11. The UAS shall be operated in a manner that does not interfere with, and gives way to, any manned aircraft; The UAS may not be operated so close to another manned or unmanned aircraft as to create a collision hazard.

12. The UAS shall not be operated in a careless or reckless manner so as to endanger the life or property.

13. A person may not act as a remote pilot in the operation of more than one UAS at the same time.

14. The UAS shall not be operated in prohibited or restricted airspace unless the remote pilot has permission from the using or controlling agency.

15. UAS shall not be operated with the intention of dropping or discharging any items to the ground.

16. The remote pilot shall report to CASAS within 5 calendar days by email or letter, any operation of the UAS involving:

  • Injury to any person; and or
  • Damage to any property other than the UAS

17. The remote pilot, owner, operator of a UAS shall, upon request, allow authorized inspectors of CASAS to conduct any test or inspection of the UAS and or the remote pilot to determine compliance with this DDC.

ii. Unmanned Aircraft Systems – Recreational Use

For the operation of UAS (R) the following Terms, Limitations and Conditions are applicable:

1. The UAS (R) shall be flown strictly for hobby or recreational purposes.

2. The weight of the UAS (R) shall not exceed 25 kg.

3. The Remote Pilot of a UAS (R) shall be at least 16 years of age.

4. The UAS (R) shall not be operated at an altitude greater than 120 m above ground level (AGL).

5. The UAS (R) shall not be operated at a lateral distance of more than 500 m from the location of the Remote Pilot.

6. In accordance with the Civil Code, the Remote Pilot of a UAS (R) is liable for damages to third parties caused by the UAS operation. It is strongly recommended that the Remote Pilot holds appropriate insurance for any damages to third parties caused by the UAS operation.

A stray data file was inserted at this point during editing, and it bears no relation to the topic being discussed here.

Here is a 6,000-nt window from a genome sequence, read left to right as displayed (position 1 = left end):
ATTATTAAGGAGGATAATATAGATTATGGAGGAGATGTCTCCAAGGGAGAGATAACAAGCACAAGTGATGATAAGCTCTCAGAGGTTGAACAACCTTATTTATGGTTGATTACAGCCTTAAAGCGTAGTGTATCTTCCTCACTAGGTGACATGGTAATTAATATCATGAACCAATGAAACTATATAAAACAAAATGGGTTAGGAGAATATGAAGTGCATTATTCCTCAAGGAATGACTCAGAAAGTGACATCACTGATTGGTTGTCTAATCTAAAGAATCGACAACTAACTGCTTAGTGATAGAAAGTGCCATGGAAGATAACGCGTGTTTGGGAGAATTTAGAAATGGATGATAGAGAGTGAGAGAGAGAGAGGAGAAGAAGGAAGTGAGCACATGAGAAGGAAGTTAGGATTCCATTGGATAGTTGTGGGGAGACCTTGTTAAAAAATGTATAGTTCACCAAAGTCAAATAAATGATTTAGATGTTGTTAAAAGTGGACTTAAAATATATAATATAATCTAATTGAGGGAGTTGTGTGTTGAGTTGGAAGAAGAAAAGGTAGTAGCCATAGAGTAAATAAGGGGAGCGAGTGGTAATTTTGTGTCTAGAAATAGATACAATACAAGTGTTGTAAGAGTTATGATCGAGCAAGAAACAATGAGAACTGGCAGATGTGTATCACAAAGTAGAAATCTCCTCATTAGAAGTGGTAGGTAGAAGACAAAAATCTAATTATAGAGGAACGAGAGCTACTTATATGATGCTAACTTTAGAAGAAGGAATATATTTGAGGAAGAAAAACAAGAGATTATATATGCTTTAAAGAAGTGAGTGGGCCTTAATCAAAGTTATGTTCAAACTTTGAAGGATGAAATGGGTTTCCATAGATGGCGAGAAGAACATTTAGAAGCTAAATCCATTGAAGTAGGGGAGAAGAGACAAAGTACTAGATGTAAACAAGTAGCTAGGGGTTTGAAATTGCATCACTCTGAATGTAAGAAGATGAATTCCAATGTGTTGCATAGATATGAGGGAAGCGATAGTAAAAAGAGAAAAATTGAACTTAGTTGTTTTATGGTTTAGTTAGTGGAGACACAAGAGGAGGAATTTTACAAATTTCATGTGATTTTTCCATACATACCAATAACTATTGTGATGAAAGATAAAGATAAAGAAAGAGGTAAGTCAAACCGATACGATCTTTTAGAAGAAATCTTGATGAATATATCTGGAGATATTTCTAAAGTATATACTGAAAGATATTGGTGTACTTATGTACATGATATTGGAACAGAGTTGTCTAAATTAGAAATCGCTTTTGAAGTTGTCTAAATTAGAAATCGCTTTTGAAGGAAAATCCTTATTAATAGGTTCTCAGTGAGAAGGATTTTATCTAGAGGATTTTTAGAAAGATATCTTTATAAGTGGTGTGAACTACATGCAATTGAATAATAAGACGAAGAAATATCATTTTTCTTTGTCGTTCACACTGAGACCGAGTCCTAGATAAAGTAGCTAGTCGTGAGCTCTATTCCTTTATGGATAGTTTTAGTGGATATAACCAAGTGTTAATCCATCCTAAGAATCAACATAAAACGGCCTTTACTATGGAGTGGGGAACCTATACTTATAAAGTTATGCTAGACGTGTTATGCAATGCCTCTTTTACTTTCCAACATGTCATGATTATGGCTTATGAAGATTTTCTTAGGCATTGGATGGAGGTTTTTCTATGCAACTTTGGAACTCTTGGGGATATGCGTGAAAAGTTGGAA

iii. Unmanned Aircraft Systems – Professional Use

For the operation of UAS (P) the following Terms, Limitations and Conditions are applicable:

1. No person shall remotely pilot a UAS for professional use unless he/she holds a UAS (P) Operating Authorization issued by CASAS.

2. The Remote Pilot applying for a UAS (P) Operating Authorization shall:

  • Complete and submit the UAS (P) application form;
  • Be at least 21 years of age;
  • Present proof that he/she has been trained, tested, and found to be competent to act as the remote pilot of a UAS (P);
  • Demonstrate to CASAS that he/she is competent to operate the UAS (P) safely by carrying out such maneuvers while in control of the UAS (P) as CASAS may require;
  • Register the UAS (P) in the unmanned aircraft register at CASAS. The application for registration shall be accompanied by the Manufacturer’s Technical Specifications of the UAS (P).
  • Obtain no objection from the Air Traffic Service Provider for the intended UAS (P) operation(s).
  • Present to CASAS any other document considered necessary to ensure that the intended operations will be conducted safely.

3. When the requirements under (iii) (2) above have been met, CASAS may issue a UAS (P) Operating Authorization to the applicant.